Covid-19 linked to reduced heart function, study finds

Covid-19 is associated with impaired function of the right side of the heart, a new study in intensive care patients finds. The study, led by experts from NHS Golden Jubilee, aimed to help improve future care and outcomes for those most at risk for Covid-19, by better understanding the impact the virus is having on the sickest patients. requiring invasive ventilation.

The Covid-RV study was conducted in 10 intensive care units across Scotland and examined 121 critically ill patients treated with ventilators due to the impact of the coronavirus on their systems. Researchers found that about one in three patients in the study showed signs of abnormalities on the right side of the heart — the area that pumps blood to the lungs.

Nearly half (47%) of the ventilated patients in the study died from Covid-19, a figure comparable to national and international death rates.

dr. Philip McCall, lead author of the study and advisor in Cardiothoracic Anesthesia and Intensive Care at NHS Golden Jubilee, said: “A combination of factors creates the perfect storm for Covid-19 to damage the right side of your heart, ultimately leading to death . If you pump blood to the lungs and the lungs become very sick, you have an additional problem because the lungs are unwilling to receive blood.

“This is a very difficult condition to spot unless you’re specifically looking for it. That is why the results of this study are so important. We now know that Covid-19 is a problem that is not only related to ventilation, but can also affect the heart.”

Experts from the NHS Golden Jubilee University National Hospital in Clydebank, West Dunbartonshire, said the findings could play a critical role in not only saving the lives of Covid-19 patients, but also caring for potentially fatal cardiovascular diseases. and lung problems in general, such as and help prepare for a potential future pandemic.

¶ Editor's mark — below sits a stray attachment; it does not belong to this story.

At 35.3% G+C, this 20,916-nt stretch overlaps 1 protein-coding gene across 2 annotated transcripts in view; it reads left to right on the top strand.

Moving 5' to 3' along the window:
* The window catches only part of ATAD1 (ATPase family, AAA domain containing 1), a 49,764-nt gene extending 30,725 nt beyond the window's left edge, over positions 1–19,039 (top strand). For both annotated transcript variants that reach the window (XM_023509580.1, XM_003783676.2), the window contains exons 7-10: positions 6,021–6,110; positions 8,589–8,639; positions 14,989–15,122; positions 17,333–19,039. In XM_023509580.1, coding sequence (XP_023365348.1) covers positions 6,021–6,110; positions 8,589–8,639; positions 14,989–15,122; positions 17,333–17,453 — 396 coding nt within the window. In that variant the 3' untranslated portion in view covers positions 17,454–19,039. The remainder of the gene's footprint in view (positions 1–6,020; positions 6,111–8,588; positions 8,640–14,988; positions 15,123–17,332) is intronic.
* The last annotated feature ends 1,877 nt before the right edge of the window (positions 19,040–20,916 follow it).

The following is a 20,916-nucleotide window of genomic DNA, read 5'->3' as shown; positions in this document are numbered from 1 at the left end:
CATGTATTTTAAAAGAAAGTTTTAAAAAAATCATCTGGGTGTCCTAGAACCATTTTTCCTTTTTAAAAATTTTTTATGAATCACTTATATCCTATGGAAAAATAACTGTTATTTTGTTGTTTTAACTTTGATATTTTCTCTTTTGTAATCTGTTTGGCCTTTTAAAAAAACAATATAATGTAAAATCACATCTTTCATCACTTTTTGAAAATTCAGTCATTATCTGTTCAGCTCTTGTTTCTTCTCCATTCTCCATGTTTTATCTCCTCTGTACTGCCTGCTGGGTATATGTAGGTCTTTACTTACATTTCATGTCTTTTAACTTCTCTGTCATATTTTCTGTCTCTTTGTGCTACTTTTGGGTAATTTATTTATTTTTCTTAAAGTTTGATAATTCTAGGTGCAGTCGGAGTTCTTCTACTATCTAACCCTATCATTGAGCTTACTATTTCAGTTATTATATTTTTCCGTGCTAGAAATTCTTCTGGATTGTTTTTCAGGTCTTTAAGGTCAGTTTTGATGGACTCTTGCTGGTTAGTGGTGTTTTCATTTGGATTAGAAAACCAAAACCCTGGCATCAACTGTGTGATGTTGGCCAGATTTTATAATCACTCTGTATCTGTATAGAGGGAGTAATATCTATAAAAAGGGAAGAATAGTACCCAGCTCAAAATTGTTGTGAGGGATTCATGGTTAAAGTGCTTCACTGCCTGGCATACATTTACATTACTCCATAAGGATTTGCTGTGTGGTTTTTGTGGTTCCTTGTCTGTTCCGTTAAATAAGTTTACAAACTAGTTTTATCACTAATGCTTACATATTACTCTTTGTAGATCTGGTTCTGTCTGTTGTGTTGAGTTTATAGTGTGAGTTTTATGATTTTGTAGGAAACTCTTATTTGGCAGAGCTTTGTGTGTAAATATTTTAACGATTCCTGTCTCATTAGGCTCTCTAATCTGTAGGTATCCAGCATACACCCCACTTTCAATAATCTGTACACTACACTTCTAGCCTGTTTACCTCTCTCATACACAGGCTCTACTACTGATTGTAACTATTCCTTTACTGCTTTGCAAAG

The Covid-RV study was conducted in a significantly accelerated time frame. Traditionally, such studies would take at least a year to plan, but due to the pandemic and the importance of the findings, the study was successfully completed in six months and three weeks, from September 2020 to March 2021.

dr. Ben Shelley, lead researcher of the study and consultant Anesthesia and Intensive Care at the NHS Golden Jubilee, said: “The study has shown there is no doubt that Covid-19 affects the heart and has a major impact on patient outcomes. † However, now that we know that this is really happening, and have a better understanding of how it affects people, we can plan for the future and introduce new care plans and treatments to help combat it.

“For example, ultrasounds could be used differently to focus on early warning signs and areas we now know are at risk. If we can spot these warning signs early enough, clinicians can investigate the causes of any complications and start new treatments as soon as possible, which will help may improve outcomes for the sickest patients with Covid-19.

“This kind of knowledge is invaluable not only in fighting future waves of Covid-19, but also in planning for future pandemics so that people can be treated more effectively.”

The study will be published Tuesday in the journal Anesthesia.

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